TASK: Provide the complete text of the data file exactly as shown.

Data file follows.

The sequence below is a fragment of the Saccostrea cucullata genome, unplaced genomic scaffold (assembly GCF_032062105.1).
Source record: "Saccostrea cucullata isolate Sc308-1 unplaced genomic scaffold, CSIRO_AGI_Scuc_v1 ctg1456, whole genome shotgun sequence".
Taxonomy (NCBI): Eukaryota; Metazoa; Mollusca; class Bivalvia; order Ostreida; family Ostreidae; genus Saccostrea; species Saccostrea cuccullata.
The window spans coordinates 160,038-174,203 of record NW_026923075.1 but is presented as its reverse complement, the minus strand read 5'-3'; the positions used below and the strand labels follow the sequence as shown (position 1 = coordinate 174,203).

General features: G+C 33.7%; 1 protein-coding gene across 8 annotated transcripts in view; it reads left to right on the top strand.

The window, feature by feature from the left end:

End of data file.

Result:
The sequence below is a fragment of the Saccostrea cucullata genome, unplaced genomic scaffold (assembly GCF_032062105.1).
Source record: "Saccostrea cucullata isolate Sc308-1 unplaced genomic scaffold, CSIRO_AGI_Scuc_v1 ctg1456, whole genome shotgun sequence".
Taxonomy (NCBI): Eukaryota; Metazoa; Mollusca; class Bivalvia; order Ostreida; family Ostreidae; genus Saccostrea; species Saccostrea cuccullata.
The window spans coordinates 160,038-174,203 of record NW_026923075.1 but is presented as its reverse complement, the minus strand read 5'-3'; the positions used below and the strand labels follow the sequence as shown (position 1 = coordinate 174,203).

General features: G+C 33.7%; 1 protein-coding gene across 8 annotated transcripts in view; it reads left to right on the top strand.

The window, feature by feature from the left end: